Friday, December 04, 2009

Social tolerance and immigration

It's an ethical dilemma that I don't find easy to solve. Are the Swiss wrong to forbid the building of mosques? Are Londoners only being racist or xenophobic in opposing the Abby Mills Mosque or are they legitimately protecting themselves from the strife, turmoil, noise and sometimes the violence said to be growing in formerly calm, ecumenical and liberal countries? Is the curtailment of religious freedom justified in some cases? Yes, in the U.S., we have to fight for the idea that the free exercise of Christianity does not convey the right to push non-Christians around, but just how far do our own laws concerning religious freedom extend and how far should we let them extend?

Like many people, I'm uneasy when a Swiss party leader calls for the banning of Muslim and Jewish cemeteries and we all know the horrible history of sectarian strife in Europe such measures evoke. Yet I see how the liberal Netherlands has to deal with what appears to many of them as a growing population opposed to the secular, liberal and highly permissive culture they are so proud of and I can sympathize. By sympathizing however, with people whose hard-won freedom is put in jeopardy by a growing sub-culture, am I able to disassociate myself from groups who want to close the American borders to anyone who might not look Anglo-Saxon or be Protestant? How much of the Dutch, Swiss, and American fear of a large Muslim presence is real and how much is misguided? When is ethnic cleansing not ethnic cleansing? Most importantly, can we even discuss these things over the snarling of the trolls?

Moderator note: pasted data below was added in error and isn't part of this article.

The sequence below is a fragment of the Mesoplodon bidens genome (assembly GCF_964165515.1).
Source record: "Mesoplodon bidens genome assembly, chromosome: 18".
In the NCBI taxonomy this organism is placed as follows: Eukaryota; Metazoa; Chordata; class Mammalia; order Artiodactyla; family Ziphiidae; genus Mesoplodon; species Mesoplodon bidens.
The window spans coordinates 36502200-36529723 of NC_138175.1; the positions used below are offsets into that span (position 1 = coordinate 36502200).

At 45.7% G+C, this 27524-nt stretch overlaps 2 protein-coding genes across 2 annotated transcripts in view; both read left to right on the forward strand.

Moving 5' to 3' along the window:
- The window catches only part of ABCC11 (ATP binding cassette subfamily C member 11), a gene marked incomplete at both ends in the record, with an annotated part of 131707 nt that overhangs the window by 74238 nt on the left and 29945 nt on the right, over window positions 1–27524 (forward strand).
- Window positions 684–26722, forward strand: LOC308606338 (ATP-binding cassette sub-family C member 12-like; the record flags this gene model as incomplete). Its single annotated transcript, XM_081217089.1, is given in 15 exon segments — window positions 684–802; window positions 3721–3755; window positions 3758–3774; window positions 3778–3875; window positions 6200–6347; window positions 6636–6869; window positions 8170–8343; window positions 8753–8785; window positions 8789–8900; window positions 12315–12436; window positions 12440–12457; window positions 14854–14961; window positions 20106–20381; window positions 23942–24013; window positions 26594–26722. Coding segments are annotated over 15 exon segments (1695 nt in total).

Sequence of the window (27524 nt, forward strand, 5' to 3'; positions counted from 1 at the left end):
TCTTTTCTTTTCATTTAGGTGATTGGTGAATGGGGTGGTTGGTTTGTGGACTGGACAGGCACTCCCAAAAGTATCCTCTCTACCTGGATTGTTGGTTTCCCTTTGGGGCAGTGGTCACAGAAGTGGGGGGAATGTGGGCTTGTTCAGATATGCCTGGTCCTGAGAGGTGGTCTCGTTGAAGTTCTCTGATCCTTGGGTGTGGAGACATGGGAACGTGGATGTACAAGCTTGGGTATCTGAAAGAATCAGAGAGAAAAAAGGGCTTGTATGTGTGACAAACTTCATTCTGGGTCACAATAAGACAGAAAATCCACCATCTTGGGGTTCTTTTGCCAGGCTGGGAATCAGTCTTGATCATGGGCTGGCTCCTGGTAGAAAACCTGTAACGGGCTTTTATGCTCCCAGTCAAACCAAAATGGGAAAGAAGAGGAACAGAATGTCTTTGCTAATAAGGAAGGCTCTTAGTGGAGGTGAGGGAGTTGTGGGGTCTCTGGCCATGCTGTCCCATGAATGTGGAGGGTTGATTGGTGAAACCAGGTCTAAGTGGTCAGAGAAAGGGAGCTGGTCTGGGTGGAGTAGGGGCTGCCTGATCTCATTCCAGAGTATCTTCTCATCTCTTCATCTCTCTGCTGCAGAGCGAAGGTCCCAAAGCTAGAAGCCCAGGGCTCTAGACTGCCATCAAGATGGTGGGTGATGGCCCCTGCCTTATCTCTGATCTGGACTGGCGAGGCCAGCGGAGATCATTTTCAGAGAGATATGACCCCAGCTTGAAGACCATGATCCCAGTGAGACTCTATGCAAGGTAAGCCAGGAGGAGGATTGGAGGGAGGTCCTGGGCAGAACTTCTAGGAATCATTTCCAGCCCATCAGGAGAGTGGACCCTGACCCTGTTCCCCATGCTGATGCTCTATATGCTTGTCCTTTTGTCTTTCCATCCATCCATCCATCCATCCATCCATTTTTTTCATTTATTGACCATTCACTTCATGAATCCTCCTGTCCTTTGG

(Cross-posted from Human Voices.)

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